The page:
Would be a shame because your cakes look lovely!

Take the cheap cake lady cap off and but the business woman one on!!! Do your homework, ignore your "competitors" and up your self esteem - because you can ; )

Jedi Knight Posted 1 Jun 2015 , 6:38am
post #14 of 21

Quote by @Jedi Knight on 1 hour ago

Why do you "feel bad" about making money?

If you were employed somewhere else would you feel bad about accepting a pay raise - or would you decline the pay raise because you would feel guilty about it?

It seems there are issues at work here which have nothing to do with cake.

giraffeflute05 Posted 1 Jun 2015 , 11:52am
post #15 of 21

Thank you all for the advice. I guess I really need to sit down and start adding uup time and extra supplies I use to see how much actually goes into making a cake. I really liked the cake boss article, it explained alot. Thanks!

giraffeflute05 Posted 2 Jun 2015 , 1:44am
post #16 of 21

Apti  do you use the cake boss program?

BakerBlackCat Posted 2 Jun 2015 , 2:05am
post #17 of 21

I'm not Apti, but I do use, and heartily recommend CakeBoss.  It's very helpful in calculating all the costs that go into making a cake.  I almost did the same thing when I opened a year ago; thankfully I read a lot of the threads here on CC and learned what NOT to do, and I signed up for CakeBossCloud almost the next day.  The initial outlay is pricy, but the renewal is super reasonable.  I can't imagine working without it, and neither can I imagine creating these reports/databases/spreadsheets/etc. from scratch!  A lot depends on your area - the market and demand for custom cakes, but your time is valuable, and you should be compensated!

craftybanana2 Posted 2 Jun 2015 , 2:18am
post #18 of 21

Don't count Wal-mart bakeries in your pricing research. People expect to pay more for custom work or they go to Wal-mart. Make sure you're at least making minimum wage! I recently bought a custom cake for my little boy (no way was I going to do it with everything else I had to, like diaper changes, lols) and it cost about $110 for a 10"x2" cake with one dozen cupcakes. Minimal decorations. My area is rural, I live an hour from the big city and 30 minutes from hicksville (my friend actually has a neighbor that mows his lawn in his underwear). The income in my area would be great, except it's mostly fixed (retirees and lots of welfare) with lots of empty buildings.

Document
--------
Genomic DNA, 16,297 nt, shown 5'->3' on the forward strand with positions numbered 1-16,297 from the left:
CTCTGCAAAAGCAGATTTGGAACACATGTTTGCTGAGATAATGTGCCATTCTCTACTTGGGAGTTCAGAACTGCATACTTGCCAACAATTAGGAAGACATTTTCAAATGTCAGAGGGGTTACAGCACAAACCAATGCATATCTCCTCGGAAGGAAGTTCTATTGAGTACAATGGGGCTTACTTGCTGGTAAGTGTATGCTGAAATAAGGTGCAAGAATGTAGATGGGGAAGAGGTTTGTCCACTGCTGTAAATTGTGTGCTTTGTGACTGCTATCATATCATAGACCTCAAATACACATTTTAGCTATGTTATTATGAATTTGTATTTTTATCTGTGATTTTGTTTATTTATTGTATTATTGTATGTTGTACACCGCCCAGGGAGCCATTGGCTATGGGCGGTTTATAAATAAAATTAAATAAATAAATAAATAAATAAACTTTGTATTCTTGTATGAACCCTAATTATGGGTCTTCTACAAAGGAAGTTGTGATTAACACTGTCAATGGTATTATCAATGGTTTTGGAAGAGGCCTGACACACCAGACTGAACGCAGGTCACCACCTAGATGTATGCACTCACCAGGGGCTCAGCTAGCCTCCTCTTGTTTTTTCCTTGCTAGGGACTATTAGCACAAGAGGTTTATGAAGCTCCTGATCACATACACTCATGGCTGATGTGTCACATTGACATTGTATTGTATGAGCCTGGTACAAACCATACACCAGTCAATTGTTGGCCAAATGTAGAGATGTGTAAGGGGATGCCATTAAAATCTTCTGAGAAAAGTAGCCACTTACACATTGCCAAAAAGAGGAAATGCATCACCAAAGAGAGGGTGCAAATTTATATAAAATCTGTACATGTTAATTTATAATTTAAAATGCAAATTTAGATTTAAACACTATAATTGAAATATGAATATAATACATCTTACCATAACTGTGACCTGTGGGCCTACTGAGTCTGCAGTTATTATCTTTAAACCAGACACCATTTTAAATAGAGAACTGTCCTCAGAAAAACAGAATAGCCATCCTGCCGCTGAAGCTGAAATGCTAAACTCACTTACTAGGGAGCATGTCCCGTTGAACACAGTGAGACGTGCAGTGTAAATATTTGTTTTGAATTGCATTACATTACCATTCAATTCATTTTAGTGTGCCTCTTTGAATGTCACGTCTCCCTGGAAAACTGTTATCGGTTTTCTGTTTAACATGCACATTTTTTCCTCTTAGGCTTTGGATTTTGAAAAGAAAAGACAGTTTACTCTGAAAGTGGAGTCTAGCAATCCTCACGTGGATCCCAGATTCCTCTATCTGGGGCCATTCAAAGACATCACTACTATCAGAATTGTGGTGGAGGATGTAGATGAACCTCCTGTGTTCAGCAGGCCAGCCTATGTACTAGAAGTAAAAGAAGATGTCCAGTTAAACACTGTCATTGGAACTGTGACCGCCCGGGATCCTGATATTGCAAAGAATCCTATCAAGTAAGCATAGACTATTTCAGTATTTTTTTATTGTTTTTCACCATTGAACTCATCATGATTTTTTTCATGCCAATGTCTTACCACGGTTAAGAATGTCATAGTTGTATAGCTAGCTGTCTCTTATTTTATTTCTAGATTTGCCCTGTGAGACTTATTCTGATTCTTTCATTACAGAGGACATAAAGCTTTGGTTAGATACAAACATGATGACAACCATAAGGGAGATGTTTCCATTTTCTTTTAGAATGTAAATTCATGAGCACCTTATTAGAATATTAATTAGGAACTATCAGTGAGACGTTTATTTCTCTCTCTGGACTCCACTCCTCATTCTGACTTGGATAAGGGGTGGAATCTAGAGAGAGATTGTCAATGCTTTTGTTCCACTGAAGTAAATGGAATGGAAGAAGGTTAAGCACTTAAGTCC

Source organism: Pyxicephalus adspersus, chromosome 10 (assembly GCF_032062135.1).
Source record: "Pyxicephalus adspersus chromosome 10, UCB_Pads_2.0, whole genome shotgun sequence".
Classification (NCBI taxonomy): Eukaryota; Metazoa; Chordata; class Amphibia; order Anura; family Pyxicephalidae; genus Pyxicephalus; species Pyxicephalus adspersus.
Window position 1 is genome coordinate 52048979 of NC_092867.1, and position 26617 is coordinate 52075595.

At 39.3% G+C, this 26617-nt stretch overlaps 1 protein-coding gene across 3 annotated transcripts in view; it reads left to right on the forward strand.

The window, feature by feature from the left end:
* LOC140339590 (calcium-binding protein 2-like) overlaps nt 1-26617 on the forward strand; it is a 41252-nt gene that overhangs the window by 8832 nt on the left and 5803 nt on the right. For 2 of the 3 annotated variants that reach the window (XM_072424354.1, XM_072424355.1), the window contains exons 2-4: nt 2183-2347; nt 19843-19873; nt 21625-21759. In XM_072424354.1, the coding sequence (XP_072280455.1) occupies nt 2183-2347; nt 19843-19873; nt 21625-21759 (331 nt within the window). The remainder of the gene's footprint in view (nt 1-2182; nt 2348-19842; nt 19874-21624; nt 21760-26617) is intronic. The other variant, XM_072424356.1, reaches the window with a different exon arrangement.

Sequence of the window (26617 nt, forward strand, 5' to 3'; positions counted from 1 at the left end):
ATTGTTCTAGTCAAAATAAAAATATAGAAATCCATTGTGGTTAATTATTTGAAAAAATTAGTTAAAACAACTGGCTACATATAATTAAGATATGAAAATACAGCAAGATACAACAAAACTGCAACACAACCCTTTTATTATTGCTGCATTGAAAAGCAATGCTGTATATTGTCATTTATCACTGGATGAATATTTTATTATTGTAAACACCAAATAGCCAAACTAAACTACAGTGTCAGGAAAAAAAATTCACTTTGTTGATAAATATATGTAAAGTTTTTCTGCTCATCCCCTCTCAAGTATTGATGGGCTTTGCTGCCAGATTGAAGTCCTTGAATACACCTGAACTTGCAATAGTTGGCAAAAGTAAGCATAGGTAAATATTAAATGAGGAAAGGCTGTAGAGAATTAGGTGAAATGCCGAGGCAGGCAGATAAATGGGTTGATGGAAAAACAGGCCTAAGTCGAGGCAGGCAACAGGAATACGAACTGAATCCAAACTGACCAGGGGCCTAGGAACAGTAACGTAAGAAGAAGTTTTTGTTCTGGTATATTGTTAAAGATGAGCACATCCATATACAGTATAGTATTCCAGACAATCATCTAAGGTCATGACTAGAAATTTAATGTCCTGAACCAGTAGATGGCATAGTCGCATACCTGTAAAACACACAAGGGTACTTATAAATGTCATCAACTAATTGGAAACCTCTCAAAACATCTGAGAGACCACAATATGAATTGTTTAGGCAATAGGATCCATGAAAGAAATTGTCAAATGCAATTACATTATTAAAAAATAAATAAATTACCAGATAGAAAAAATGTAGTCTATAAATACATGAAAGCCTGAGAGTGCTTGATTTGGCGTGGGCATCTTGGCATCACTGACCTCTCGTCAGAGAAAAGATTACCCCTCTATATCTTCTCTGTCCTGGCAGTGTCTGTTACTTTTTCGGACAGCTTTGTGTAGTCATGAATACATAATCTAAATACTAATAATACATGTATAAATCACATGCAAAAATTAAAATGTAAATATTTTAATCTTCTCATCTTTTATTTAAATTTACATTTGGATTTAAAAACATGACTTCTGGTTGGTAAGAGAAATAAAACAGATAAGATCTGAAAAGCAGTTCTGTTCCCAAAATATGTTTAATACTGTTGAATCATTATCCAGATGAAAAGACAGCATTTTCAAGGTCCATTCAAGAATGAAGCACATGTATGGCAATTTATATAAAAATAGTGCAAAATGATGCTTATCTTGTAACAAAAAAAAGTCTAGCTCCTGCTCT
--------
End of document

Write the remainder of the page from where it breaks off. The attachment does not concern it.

When I go to price my own stuff, I use a spreadsheet program like Excel or Open Office (free). And if you have Microsft Excel, they even have free templates for invoices and such. I've always used a spreadsheet for whenever I needed to break down my costs for anything (crafts, food, gaming, etc).

giraffeflute05 Posted 2 Jun 2015 , 2:28am
post #19 of 21

Bakerblackcat, is the 150 just good for a certain amount of time then? Would it be better to buy the computer version instead of cloud?

BakerBlackCat Posted 2 Jun 2015 , 2:39am
post #20 of 21

No, the $150 is for the first year, then after that first year it's $20 to renew.  It's basically the charge for hosting the data on the cloud platform.  And there's a 10% discount for being a member of CakeCentral.

I can't answer about buying the desktop version because the desktop version wasn't available to me - I use a Mac, so the Cloud version was the only choice.  And it's nice, because I can pull up CBC on my phone when I'm offsite (well, as long as I can stand typing on the itty bitty screen...).

I spent the first month playing with it, watching their help videos, and entering my ingredients and prices.  And then I got my first custom order, entered everything in...and never looked back.  I'm really happy with it!  I can see that perhaps one day I will outgrow it, but hopefully that coincides with the move to a store front, a POS-type system, and a whole host of other problems!

CraftyBanana2, I almost spit my water all over my keyboard reading your response!  That's where I live, only we don't mow the lawn, we use a weed-whacker! :)

Apti Posted 2 Jun 2015 , 7:08am
post #21 of 21

giraffeflute~~I don't use the Cakeboss software because I don't sell cakes.  Since I'm giving them away, who cares about invoicing, cost control, profit, invoices, record keeping, etc.

I have referred 100's (or more) new bakers to the "How Do I Price My Cakes" article because it pretty much addresses everything to be considered when pricing custom cakes.